Social learning as a link between the individual and the collective: evaluating deliberation on social values

Max Eriksson, Carena J. van Riper, Ben Leitschuh, Amanda Bentley Brymer, Andrea Rawluk, Christopher M. Raymond, Jasper O. Kenter

Research output: Contribution to journalArticlepeer-review


The role of social learning in deliberative processes is an emerging area of research in sustainability science. Functioning as a link between the individual and the collective, social learning has been envisioned as a process that can empower and give voice to a diverse set of stakeholder viewpoints, contribute to more adaptive and resilient management decisions and foster broader societal transformations. However, despite its widespread use in the context of participatory management of natural resources, the empirical properties of social learning remain understudied. This paper evaluates the role of social interaction and social capital in achieving transformative learning in discussions about social values. We employ a longitudinal design involving three consecutive surveys of 25 participants of an expert workshop focused on social values, as well as approximately 12 hours of transcribed audio and video recordings of participant interactions. Our mixed methods approach demonstrates the potential of using changes in social networks and definitions of social values that emerge from qualitative coding as indicators of social learning. We find that individuals with a weaker conceptual understanding of social values are more likely to change their definitions of the concept after deliberation. Though slight, these changes display a shift towards definitions more firmly held by other group members.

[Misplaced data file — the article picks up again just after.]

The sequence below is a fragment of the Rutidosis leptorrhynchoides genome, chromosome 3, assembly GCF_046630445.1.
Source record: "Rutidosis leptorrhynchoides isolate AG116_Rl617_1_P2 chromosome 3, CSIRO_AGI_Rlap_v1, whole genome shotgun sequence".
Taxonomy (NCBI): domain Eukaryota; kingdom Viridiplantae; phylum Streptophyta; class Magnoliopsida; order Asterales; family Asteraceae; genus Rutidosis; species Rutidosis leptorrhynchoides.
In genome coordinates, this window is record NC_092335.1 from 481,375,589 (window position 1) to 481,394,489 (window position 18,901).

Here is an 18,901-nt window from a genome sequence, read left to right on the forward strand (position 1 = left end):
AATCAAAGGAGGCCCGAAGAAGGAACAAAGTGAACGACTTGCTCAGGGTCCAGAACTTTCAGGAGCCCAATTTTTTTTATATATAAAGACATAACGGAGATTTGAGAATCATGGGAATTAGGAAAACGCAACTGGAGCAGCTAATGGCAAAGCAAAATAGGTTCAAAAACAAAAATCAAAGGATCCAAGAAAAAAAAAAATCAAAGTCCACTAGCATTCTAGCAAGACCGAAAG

Original languageEnglish (US)
Pages (from-to)1323-1332
Number of pages10
JournalSustainability Science
Issue number5
StatePublished - Sep 2 2019


  • Mixed methods
  • Social capital
  • Social learning
  • Social values
  • Sustainability

ASJC Scopus subject areas

  • Global and Planetary Change
  • Health(social science)
  • Geography, Planning and Development
  • Ecology
  • Sociology and Political Science
  • Nature and Landscape Conservation
  • Management, Monitoring, Policy and Law


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